The importance of using your name as your brand name for your business is a topic that comes up often. Choosing a name for your business – it sounds so easy, but sometimes it seems very, very hard. The age old debate seems to be should you use your name, or should you go with something else — and the secondary debate that always comes up is keeping your work together on one website, or having separate websites. These are just some things you should definitely consider when choosing your name, and choosing how you market your work.
There is no right answer to this question, and this is purely MY opinion on it, from what I’ve found that works best for me – I’d love it if you share in the comments what your experience has been, or why you went with the name you chose!
People connect with and buy from people.
10 years ago when I worked in the web design field, one of the vendors I worked with was named Kent Simons. Kent was an awesome guy, and whenever we had business calls they often had some personal components to them as well. We connected on not just a business level, but as friends. 10 years later? I can tell you his name – but not the company he worked for – because I liked HIM. Your clients are going to like you and refer you to other people. They will talk about you by name, so first and foremost I think it makes the most sense to use your name.
Often people say that their name is hard to spell or pronounce, and that is why they don’t want to use their name. Most of us have names that are hard to spell or pronounce. I know this first hand. Don’t let that stand in your way. You can teach them how to spell it, and you can register the URL versions of the misspelling as well.
Think you should use keywords in your name & URL? Think again.
Back in the fall of 2012, reports were everywhere about how Google was changing their algorithm “to reduce the amount of low quality exact match domains in search results. Exact match domains contain keywords that exactly match the search query.” (Read more on Search Engine Watch.) So if you were hoping to snatch up citystateboudoir.com and brand your business that way? Don’t bother. Google cares more about the accurate on page text now than it does that URL. You can build excellent SEO using your real name.
Unless it doesn’t make sense to use your name.
I am a HUGE advocate of specialization, so I think you should just focus on one business, but maybe you’re not doing that? Then we should look at what you’re already doing when you choose a business name. Do you have another photography business line? One that is already established under your name? Especially one that works with children or seniors? Maybe you don’t want to have someone searching for your name and stumble across your boudoir business? Then you might want to consider another brand. That said, proceed with caution anyways — there is no hiding on the Internet. Unless you do your boudoir work under a stage name, your children and senior clients can find you. Wedding clients as well – sometimes the Father of the Bride doesn’t want to know that you also do boudoir photography. And while you & I might not think it is a big deal, there have been situations where it has become one. This seems to be especially true with Senior photography mixing with boudoir photography.
One Website or Two?
You are only one person, and most photographers are running their business alone. Going back to specialization, you are you and there is only you — so having two websites, one for each type of photography you offer, can lead you to feeling like you have a split personality, but at the same time I think it is less confusing for most clients. If I want to hire you to photography my newborn baby, I don’t want to be looking at boudoir photographs. If I want to hire you as my boudoir photographer, I don’t want to be looking at family photographs. So if must have two photography lines, I would consider separating the websites as well.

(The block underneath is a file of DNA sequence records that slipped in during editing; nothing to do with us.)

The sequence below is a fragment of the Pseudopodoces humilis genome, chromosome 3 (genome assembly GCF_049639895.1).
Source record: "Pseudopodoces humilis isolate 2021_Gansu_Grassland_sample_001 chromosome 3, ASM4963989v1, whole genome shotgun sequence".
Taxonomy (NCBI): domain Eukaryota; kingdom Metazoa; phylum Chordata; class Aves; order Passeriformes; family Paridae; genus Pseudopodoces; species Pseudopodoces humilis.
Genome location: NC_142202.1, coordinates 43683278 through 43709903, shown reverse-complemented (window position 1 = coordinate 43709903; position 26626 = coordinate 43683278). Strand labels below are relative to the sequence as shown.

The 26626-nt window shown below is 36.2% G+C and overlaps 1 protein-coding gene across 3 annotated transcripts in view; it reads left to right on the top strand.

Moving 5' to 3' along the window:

The name options could be, for example, Christine Tremoulet Weddings and Christine Tremoulet Boudoir. Both of these tell people that I am me. Another option – which was what I did before I stopped booking weddings and turned my business to focus only on boudoir – is to have Christine Tremoulet be your primary brand, and something like Hot Mama Boudoir™ as your secondary brand. I did that because in the somewhat conservative South, I knew that there were couples that did not hire other local photographers as their wedding photographer because they did boudoir photography as well. (Ok, I also did it because Hot Mama Boudoir™ is fun to say!) That said, it wasn’t hidden at all from my client, it just made it secondary so it didn’t come up quite so easily in the search engines.
Which Name Should You Choose?
Once I shifted my business to specialize in just being a Hot Mama Photographer, the Avenger of Sexiness, I moved everything under my Christine Tremoulet named brand. I did a branding redesign at the same time, and it has been so well received that I’m currently projecting to make as much with boudoir alone this year as I did with weddings + boudoir previously. As predicted, all of my past clients were already talking about me by name, so it did not impact my word of mouth referrals.
If you asked me what you should do, my answer is always to go with your name. People want to hire YOU, and you are who they talk about when they tell their friends about you. They won’t remember your business name, because they don’t connect with a business, they connect with you. That said, if you have some special circumstance that keeps you from using your name, maybe consider your first name & middle name? Or as a last resort, give your company a completely unique name. But only do that if you have to!
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